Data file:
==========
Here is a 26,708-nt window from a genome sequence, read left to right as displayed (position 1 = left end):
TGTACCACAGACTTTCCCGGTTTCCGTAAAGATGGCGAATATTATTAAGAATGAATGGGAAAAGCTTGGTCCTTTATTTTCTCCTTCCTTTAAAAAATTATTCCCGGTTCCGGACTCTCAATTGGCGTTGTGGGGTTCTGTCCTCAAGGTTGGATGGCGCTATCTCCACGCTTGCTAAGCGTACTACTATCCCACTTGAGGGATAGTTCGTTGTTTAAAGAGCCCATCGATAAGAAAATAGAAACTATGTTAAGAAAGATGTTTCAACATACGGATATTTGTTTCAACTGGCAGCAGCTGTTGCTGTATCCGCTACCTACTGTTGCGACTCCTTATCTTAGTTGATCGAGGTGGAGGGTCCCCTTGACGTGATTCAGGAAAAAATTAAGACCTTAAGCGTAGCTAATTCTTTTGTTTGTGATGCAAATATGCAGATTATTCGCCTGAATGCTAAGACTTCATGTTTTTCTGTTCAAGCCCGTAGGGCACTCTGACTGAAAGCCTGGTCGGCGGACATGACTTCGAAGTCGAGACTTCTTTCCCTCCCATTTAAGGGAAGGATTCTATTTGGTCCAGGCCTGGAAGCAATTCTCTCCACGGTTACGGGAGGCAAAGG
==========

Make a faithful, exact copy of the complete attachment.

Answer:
Here is a 26,708-nt window from a genome sequence, read left to right as displayed (position 1 = left end):
TGTACCACAGACTTTCCCGGTTTCCGTAAAGATGGCGAATATTATTAAGAATGAATGGGAAAAGCTTGGTCCTTTATTTTCTCCTTCCTTTAAAAAATTATTCCCGGTTCCGGACTCTCAATTGGCGTTGTGGGGTTCTGTCCTCAAGGTTGGATGGCGCTATCTCCACGCTTGCTAAGCGTACTACTATCCCACTTGAGGGATAGTTCGTTGTTTAAAGAGCCCATCGATAAGAAAATAGAAACTATGTTAAGAAAGATGTTTCAACATACGGATATTTGTTTCAACTGGCAGCAGCTGTTGCTGTATCCGCTACCTACTGTTGCGACTCCTTATCTTAGTTGATCGAGGTGGAGGGTCCCCTTGACGTGATTCAGGAAAAAATTAAGACCTTAAGCGTAGCTAATTCTTTTGTTTGTGATGCAAATATGCAGATTATTCGCCTGAATGCTAAGACTTCATGTTTTTCTGTTCAAGCCCGTAGGGCACTCTGACTGAAAGCCTGGTCGGCGGACATGACTTCGAAGTCGAGACTTCTTTCCCTCCCATTTAAGGGAAGGATTCTATTTGGTCCAGGCCTGGAAGCAATTCTCTCCACGGTTACGGGAGGCAAAGG